A cylindrical steel storage tank is a cylindrical shell subjected to internal hydrostatic pressure due to the stored liquid product. The hydrostatic pressure causes the shell to experience circumferential stress. This circumferential stress can lead to the yielding of the shell if its thickness is not designed properly. The design of step-walled steel storage tanks requires the calculation of the required thickness of each shell course.
A conservative way of calculating each course’s thickness is using the one-foot method (1FM). This method calculates the required thickness to withstand the hydrostatic pressure one foot above the bottom edge of the shell course under consideration.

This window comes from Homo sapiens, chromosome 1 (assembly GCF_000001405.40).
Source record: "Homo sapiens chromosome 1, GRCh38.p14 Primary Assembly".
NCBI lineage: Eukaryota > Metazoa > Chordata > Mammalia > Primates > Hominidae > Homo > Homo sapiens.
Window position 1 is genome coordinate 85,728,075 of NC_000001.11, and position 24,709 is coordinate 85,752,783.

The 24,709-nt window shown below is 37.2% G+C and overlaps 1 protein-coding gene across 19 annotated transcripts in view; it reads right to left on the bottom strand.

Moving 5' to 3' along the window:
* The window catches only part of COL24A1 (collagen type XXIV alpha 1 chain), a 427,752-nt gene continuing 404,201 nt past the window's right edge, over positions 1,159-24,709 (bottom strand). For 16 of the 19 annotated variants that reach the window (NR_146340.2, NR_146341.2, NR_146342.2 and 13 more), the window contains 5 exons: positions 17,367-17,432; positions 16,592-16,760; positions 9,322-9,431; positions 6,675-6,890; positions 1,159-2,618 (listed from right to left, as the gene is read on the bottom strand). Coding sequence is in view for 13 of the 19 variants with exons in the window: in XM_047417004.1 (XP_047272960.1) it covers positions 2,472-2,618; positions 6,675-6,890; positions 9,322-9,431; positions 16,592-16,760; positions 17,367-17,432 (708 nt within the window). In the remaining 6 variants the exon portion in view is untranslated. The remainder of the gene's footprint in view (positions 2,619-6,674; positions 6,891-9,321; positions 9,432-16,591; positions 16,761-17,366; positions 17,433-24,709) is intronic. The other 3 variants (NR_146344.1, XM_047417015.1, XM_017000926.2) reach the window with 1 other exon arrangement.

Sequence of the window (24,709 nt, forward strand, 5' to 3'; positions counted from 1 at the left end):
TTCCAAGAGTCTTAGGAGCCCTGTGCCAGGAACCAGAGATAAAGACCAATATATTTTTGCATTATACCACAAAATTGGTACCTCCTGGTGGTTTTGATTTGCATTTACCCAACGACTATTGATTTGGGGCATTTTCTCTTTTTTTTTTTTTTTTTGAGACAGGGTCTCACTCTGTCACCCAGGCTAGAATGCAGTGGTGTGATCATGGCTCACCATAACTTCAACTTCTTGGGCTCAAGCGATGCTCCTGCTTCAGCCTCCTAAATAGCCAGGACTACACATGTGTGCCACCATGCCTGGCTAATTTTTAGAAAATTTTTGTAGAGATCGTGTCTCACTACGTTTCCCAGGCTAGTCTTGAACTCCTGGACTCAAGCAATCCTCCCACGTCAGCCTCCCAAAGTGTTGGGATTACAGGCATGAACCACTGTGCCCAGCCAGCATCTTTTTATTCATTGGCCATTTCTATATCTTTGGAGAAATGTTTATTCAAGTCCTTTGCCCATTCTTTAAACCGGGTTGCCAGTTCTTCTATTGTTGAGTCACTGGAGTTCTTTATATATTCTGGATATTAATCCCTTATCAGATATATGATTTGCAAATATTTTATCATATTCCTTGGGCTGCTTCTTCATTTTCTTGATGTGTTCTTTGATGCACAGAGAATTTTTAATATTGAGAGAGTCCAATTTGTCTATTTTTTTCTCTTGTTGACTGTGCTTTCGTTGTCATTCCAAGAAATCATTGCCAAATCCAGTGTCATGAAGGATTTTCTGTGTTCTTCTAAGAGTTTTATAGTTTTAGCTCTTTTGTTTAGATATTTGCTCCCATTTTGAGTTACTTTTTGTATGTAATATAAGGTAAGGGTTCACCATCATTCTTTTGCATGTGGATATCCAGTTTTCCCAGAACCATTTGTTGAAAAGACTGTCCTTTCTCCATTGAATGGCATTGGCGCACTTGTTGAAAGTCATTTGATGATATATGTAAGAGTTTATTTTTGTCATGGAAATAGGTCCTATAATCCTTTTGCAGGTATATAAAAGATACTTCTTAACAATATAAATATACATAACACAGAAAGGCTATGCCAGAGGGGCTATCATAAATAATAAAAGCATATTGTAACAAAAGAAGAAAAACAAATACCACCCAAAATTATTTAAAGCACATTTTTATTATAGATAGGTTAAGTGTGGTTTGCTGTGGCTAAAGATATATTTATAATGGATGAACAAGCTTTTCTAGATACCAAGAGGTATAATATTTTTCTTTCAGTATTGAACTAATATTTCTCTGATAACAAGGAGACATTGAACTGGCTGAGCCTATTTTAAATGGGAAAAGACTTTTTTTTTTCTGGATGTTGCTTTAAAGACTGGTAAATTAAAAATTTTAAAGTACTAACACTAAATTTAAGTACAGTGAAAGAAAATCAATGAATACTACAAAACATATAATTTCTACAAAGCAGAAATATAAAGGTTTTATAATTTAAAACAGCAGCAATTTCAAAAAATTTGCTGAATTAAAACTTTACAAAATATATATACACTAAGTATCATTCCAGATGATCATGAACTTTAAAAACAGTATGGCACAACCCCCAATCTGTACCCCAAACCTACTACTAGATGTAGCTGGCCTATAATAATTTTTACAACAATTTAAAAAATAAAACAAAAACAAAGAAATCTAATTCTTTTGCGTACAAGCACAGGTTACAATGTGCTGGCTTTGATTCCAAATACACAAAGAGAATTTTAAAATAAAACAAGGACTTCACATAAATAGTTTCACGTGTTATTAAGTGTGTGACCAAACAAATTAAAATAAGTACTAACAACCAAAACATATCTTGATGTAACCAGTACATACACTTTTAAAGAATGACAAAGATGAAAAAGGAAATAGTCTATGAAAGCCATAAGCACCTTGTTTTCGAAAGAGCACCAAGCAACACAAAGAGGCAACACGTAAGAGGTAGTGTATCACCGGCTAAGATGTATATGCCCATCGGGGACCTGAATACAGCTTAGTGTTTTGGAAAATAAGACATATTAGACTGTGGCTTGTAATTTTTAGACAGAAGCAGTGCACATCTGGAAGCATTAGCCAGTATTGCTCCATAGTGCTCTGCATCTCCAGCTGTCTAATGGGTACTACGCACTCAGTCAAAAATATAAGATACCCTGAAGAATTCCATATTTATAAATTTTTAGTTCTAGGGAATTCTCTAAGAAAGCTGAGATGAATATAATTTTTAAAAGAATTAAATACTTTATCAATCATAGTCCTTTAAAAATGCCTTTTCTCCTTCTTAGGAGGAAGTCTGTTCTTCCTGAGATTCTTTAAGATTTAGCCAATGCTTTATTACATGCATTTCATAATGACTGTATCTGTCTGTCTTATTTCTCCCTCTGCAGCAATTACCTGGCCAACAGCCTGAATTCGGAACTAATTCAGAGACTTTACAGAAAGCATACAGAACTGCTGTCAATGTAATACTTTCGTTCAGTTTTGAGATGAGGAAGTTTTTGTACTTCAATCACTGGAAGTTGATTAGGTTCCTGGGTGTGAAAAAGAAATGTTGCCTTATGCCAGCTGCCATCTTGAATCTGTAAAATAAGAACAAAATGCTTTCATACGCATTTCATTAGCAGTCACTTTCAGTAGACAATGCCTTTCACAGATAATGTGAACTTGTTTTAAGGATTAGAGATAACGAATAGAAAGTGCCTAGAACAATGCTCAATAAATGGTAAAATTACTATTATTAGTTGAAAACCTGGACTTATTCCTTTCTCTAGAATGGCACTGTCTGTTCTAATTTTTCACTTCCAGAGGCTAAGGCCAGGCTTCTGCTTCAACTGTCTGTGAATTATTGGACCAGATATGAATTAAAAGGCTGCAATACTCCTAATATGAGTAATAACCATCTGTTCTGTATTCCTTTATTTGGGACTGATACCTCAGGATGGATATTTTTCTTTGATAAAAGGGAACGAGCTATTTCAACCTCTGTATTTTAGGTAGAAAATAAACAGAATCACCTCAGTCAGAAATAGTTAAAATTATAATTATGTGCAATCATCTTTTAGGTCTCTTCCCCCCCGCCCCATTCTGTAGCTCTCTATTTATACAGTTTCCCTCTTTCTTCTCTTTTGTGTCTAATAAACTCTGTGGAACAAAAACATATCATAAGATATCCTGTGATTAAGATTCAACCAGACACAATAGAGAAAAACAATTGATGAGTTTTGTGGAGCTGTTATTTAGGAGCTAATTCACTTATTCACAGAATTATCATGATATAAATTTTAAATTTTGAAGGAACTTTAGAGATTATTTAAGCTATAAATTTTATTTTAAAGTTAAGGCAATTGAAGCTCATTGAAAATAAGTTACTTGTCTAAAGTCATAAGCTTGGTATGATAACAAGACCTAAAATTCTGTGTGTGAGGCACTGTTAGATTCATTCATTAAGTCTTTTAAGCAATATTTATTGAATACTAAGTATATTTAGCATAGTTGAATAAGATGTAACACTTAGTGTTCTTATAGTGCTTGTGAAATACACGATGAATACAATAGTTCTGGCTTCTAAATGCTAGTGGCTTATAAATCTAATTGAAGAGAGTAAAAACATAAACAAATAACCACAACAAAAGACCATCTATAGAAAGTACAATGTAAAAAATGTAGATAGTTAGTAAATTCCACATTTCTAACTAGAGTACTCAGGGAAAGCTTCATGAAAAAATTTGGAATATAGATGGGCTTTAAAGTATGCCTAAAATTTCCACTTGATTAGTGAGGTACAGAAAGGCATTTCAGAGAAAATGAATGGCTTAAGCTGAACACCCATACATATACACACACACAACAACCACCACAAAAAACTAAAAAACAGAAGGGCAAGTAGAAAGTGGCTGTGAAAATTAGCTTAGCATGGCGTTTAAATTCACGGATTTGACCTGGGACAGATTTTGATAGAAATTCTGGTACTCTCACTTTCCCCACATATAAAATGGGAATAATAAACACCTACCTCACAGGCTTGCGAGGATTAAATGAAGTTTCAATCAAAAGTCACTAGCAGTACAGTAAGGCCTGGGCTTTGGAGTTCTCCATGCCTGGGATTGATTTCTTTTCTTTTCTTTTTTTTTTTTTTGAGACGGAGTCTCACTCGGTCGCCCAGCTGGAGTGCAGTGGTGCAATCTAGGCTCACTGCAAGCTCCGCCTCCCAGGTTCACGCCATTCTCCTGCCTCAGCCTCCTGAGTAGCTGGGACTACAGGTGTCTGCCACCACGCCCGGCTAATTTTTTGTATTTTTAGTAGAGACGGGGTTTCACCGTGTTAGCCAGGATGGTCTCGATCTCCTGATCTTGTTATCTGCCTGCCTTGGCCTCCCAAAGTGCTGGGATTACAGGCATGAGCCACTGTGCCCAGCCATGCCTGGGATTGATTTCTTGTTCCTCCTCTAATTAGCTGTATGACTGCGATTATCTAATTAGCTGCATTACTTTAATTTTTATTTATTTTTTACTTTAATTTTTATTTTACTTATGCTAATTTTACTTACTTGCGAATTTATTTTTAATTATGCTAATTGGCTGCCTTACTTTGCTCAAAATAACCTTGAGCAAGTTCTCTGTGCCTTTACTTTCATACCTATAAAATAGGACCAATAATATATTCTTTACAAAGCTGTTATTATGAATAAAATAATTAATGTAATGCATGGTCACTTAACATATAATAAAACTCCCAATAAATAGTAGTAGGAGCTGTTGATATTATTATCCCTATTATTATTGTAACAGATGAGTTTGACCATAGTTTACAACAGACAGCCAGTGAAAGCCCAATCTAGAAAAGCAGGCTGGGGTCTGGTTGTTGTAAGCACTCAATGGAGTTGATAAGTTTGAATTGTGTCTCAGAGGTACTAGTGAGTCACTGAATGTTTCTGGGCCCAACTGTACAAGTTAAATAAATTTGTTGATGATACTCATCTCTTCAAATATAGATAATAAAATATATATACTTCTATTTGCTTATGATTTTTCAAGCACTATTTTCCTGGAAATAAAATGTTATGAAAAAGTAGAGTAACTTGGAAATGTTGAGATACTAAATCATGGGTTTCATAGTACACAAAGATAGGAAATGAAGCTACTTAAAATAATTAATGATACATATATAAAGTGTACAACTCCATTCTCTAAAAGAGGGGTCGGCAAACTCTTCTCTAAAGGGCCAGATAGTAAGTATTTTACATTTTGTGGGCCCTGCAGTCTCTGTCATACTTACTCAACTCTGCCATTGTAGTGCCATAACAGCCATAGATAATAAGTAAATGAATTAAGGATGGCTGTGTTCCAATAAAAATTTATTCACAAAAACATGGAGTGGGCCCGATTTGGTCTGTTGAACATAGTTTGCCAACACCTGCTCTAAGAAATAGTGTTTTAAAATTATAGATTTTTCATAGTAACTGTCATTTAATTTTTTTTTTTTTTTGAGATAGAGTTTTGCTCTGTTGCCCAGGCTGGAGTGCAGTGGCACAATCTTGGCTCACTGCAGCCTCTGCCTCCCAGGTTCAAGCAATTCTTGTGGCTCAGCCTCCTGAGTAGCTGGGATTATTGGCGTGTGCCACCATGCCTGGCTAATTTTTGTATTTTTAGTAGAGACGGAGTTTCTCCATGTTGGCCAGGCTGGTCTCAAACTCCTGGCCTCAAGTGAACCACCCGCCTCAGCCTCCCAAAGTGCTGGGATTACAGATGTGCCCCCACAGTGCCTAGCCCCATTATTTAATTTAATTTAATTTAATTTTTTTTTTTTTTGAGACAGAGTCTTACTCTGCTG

Another method, which is more refined than the 1FM, is the variable-design-point method (VDM), which finds the point in the course where the maximum circumferential stress is. VDM calculates the required shell thickness to withstand that maximum circumferential stress.
However, VDM does not capture the circumferential stress resulting from the bottom edge yielding moment accurately for some thank geometries.
A new linear analysis approach using thin-shell theory is presented in this paper. The approach captures the plastic yielding moment of the bottom edge accurately, and may produce more economical and safe designs than 1FM and VDM.